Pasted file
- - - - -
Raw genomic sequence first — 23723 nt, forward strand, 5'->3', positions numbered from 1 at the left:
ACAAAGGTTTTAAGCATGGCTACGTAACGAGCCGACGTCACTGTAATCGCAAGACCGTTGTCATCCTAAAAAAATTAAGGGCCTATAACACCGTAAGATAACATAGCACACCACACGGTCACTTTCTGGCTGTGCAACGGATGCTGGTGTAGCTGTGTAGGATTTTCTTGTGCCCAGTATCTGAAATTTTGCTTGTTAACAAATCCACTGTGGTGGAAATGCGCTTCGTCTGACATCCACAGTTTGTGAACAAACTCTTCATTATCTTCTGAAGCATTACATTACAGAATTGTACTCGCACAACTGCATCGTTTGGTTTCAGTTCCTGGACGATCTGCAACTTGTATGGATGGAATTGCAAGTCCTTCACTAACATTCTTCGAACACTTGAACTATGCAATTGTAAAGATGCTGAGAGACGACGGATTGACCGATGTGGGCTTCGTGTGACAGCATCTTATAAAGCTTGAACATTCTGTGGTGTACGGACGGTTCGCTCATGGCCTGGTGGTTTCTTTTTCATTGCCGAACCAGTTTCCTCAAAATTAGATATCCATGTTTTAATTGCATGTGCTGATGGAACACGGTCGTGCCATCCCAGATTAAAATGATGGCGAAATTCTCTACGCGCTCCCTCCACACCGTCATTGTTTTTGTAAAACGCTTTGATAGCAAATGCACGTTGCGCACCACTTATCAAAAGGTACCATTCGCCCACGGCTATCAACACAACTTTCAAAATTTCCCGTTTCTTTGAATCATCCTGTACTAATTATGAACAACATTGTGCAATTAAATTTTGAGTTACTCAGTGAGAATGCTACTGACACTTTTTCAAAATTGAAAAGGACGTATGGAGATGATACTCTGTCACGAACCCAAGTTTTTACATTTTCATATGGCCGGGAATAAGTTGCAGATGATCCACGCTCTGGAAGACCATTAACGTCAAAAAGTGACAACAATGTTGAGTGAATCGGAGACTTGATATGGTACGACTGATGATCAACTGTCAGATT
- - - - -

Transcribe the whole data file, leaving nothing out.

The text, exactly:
Raw genomic sequence first — 23723 nt, forward strand, 5'->3', positions numbered from 1 at the left:
ACAAAGGTTTTAAGCATGGCTACGTAACGAGCCGACGTCACTGTAATCGCAAGACCGTTGTCATCCTAAAAAAATTAAGGGCCTATAACACCGTAAGATAACATAGCACACCACACGGTCACTTTCTGGCTGTGCAACGGATGCTGGTGTAGCTGTGTAGGATTTTCTTGTGCCCAGTATCTGAAATTTTGCTTGTTAACAAATCCACTGTGGTGGAAATGCGCTTCGTCTGACATCCACAGTTTGTGAACAAACTCTTCATTATCTTCTGAAGCATTACATTACAGAATTGTACTCGCACAACTGCATCGTTTGGTTTCAGTTCCTGGACGATCTGCAACTTGTATGGATGGAATTGCAAGTCCTTCACTAACATTCTTCGAACACTTGAACTATGCAATTGTAAAGATGCTGAGAGACGACGGATTGACCGATGTGGGCTTCGTGTGACAGCATCTTATAAAGCTTGAACATTCTGTGGTGTACGGACGGTTCGCTCATGGCCTGGTGGTTTCTTTTTCATTGCCGAACCAGTTTCCTCAAAATTAGATATCCATGTTTTAATTGCATGTGCTGATGGAACACGGTCGTGCCATCCCAGATTAAAATGATGGCGAAATTCTCTACGCGCTCCCTCCACACCGTCATTGTTTTTGTAAAACGCTTTGATAGCAAATGCACGTTGCGCACCACTTATCAAAAGGTACCATTCGCCCACGGCTATCAACACAACTTTCAAAATTTCCCGTTTCTTTGAATCATCCTGTACTAATTATGAACAACATTGTGCAATTAAATTTTGAGTTACTCAGTGAGAATGCTACTGACACTTTTTCAAAATTGAAAAGGACGTATGGAGATGATACTCTGTCACGAACCCAAGTTTTTACATTTTCATATGGCCGGGAATAAGTTGCAGATGATCCACGCTCTGGAAGACCATTAACGTCAAAAAGTGACAACAATGTTGAGTGAATCGGAGACTTGATATGGTACGACTGATGATCAACTGTCAGATT